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Antiseizure Drugs

The Pharmacokinetics of
Antiseizure Drugs
Antiseizure drugs are commonly used for
long periods of time
It is important to consider their
pharmacokinetics for avoiding toxicity and
drug interactions
Antiseizure drugs are well absorbed orally
and have good bioavailability

The Pharmacokinetics of
Antiseizure Drugs
Phenytoin :
The oral bioavailability is variable
Metabolism : nonlinear elimination (zero-order)
at moderate to high dose levels
The drug binds extensively to plasma protein
Interaction : the metabolism inhibited by
cimetidine, isoniazid and enhanced by inducer of
liver metabolism (sulfonamide, valproic acid

The Pharmacokinetics of
Antiseizure Drugs
Carbamazepine
Carbamazepine induces formation of liver drugmetabolizing enzymes increase metabolism of the
drug itself, & may increase the clearance of many other
anticonvulsant
The metabolism can be inhibited by propoxyphene,
valproic acid
Valproic acid
Valproic acid inhibits the metabolism of phenytoin,
phenobarbital, and lamotrigine
Hepatotoxic

The Pharmacokinetics of
Antiseizure Drugs
Gabapentine & Vigabatrin
These drugs eliminated by the kidney, largely in
unchanged form
Lamotrigine & Topiramate
Lamotrigine is eliminated via hepatic
glucoronidation
Topiramates undergoes both hepatic metabolism
and renal elimination of intact drug

Mechanism of action
The general effect : suppress repetitive action
potentials in epileptic foci in the brain
The mechanism of action of antiseizure drugs
include :
- sodium channel blockade
- GABA-related Targets
- Calcium channel blockade
- enhancing K+ channel permeability
- antagonist at some glutamate receptors

Mechanism of action
Sodium Channel Blockade
Block voltage-gate sodium channels in
neuronal membranes
Example : phenytoin, carbamazepine &
lamotrigine at therapeutic concentration;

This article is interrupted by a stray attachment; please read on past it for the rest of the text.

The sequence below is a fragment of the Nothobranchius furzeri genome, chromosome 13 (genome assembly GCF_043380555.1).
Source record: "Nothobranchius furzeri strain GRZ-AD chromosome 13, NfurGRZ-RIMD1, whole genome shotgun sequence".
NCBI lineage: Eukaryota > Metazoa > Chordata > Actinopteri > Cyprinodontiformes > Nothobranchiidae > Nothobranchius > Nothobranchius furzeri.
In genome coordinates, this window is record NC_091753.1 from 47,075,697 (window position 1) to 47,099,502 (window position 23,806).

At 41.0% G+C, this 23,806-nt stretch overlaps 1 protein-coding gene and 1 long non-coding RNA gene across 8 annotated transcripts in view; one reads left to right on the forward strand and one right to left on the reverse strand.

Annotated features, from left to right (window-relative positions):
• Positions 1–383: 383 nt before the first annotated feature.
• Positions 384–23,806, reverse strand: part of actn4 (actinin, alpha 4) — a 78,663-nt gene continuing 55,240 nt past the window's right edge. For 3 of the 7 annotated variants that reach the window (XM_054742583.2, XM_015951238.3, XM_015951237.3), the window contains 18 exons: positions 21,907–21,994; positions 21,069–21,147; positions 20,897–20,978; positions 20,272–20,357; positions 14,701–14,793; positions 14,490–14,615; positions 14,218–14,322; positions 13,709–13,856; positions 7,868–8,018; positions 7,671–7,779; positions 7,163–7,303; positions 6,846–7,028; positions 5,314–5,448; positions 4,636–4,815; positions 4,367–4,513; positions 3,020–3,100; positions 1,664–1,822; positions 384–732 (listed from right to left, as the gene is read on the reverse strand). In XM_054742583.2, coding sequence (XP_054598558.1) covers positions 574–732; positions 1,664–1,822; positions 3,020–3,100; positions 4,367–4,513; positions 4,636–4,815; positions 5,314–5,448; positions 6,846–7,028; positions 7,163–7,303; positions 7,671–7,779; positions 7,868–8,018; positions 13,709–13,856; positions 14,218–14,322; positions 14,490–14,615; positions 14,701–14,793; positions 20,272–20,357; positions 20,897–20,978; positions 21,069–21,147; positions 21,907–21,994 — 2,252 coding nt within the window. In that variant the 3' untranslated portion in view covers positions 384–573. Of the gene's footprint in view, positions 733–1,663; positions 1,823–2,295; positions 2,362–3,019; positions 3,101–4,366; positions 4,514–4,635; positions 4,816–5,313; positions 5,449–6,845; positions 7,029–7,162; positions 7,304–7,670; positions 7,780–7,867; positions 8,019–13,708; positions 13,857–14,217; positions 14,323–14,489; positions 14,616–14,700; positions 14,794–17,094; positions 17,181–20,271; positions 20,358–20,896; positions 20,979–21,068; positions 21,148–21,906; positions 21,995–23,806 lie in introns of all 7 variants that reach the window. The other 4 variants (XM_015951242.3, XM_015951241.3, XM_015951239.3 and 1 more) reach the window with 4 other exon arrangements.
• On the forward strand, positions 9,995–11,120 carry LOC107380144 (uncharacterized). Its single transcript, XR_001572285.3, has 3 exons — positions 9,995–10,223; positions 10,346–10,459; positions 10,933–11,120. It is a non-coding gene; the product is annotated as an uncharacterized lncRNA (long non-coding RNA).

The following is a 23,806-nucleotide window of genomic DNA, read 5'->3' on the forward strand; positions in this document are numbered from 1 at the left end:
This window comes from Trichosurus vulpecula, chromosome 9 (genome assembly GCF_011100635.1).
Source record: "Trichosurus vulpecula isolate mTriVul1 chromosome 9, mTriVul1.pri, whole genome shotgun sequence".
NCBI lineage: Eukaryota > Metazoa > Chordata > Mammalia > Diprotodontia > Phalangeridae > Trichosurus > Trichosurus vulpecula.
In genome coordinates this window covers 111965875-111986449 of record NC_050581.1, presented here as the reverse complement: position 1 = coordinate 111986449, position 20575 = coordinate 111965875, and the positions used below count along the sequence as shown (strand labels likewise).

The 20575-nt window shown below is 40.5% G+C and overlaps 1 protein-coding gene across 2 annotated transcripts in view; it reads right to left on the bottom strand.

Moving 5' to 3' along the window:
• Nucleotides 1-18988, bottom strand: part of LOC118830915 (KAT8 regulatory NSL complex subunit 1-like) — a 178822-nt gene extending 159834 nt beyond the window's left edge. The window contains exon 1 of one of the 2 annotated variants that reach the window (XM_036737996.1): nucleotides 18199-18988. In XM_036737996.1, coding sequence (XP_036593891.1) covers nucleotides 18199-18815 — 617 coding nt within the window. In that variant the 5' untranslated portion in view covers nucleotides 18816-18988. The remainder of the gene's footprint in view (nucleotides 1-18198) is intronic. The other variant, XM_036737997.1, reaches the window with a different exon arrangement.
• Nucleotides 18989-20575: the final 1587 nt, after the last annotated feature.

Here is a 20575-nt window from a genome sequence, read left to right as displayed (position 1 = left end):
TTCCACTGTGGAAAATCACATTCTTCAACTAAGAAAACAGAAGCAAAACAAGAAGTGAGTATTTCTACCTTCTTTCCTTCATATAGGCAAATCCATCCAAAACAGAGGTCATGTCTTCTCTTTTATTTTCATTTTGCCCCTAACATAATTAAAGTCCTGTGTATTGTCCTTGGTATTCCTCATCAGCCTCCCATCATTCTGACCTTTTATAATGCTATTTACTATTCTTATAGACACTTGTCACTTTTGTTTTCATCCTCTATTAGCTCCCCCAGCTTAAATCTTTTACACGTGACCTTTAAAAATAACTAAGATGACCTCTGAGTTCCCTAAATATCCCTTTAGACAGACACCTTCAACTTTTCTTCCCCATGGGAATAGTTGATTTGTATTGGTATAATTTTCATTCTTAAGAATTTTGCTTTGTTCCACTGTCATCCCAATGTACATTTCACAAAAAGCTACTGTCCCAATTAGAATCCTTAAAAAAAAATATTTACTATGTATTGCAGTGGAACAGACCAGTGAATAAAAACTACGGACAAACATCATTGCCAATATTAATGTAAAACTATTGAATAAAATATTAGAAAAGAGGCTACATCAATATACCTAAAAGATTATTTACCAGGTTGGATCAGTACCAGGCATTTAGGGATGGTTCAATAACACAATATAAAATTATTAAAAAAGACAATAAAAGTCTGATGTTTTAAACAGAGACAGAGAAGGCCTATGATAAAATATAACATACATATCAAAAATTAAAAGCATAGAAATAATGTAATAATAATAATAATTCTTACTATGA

phenobarbital and valproic acid at high
dose

Mechanism of action
GABA-Related Targets
Benzodiazepine, barbiturat, tiagabine,
gabapentin, vigabatrin
Benzodiazepin facilitate the inhibitory effects of
GABA
Barbiturat enhance the inhibitory actions of
GABA but interact with different receptor
Vigabatrin inactivate GABA transaminase (an
important enzyme in the termination of action of
GABA
Tiagabine inhibits GABA transporters in neurons
& glia

Mechanism of action
Calcium Channel Blockade
Example : ethosuximide, valproic acid
Other Mechanism
Enhancing K+ channel permeability
(valproic acid)
Antagonist at some glutamate receptors
(phenobarbital, felbamate, topiramate)

Clinical Uses
Generalized Tonic-Clonic & Partial Seizures
Valproic acid, carbamazepine, & fenitoin
are DOC for generalized tonic-clonic
seizure & partial seizure
Phenobarbital is a primary drug in infants
Absence Seizure
Ethosuximide and valproic acid are the
preferred drugs because they cause
minimal sedation

Clinical Uses
Myoclonic seizure syndromes
Valproic acid
Clonazepam, but the high doses cause
drowsiness
Status Epilepticus
Diazepam & lorazepam i.v (effective in
terminating attacks, providing short-term control)
Phenytoin i.v (for prolong therapy, because it is
less sedation)
Phenobarbital has been used in status
epilepticus, especially in children

Clinical Uses
Other Clinical Uses
Bipolar disorder (valproic acid,
carbamazepine, phenytoin, & gabapentin
Trigeminal neuralgia (carbamazepine)
Pain of neuropathic origin (gabapentin)
Migraine (phenytoin)

Toxicity
Teratogenicity (valproic acid, carbamazepin,

phenytoin)
Overdosage toxicity, include CNS depressants,
respiratory depression
(flumazenil may be used in benzodiazepine
overdose)
Fatal hepatotoxicity (valproic acid)
Skin rashes & Stevens-Johnson syndrome
(Lamotrigine)
Aplastic anemia & acute hepatic failure
(felbamate)
Withdrawal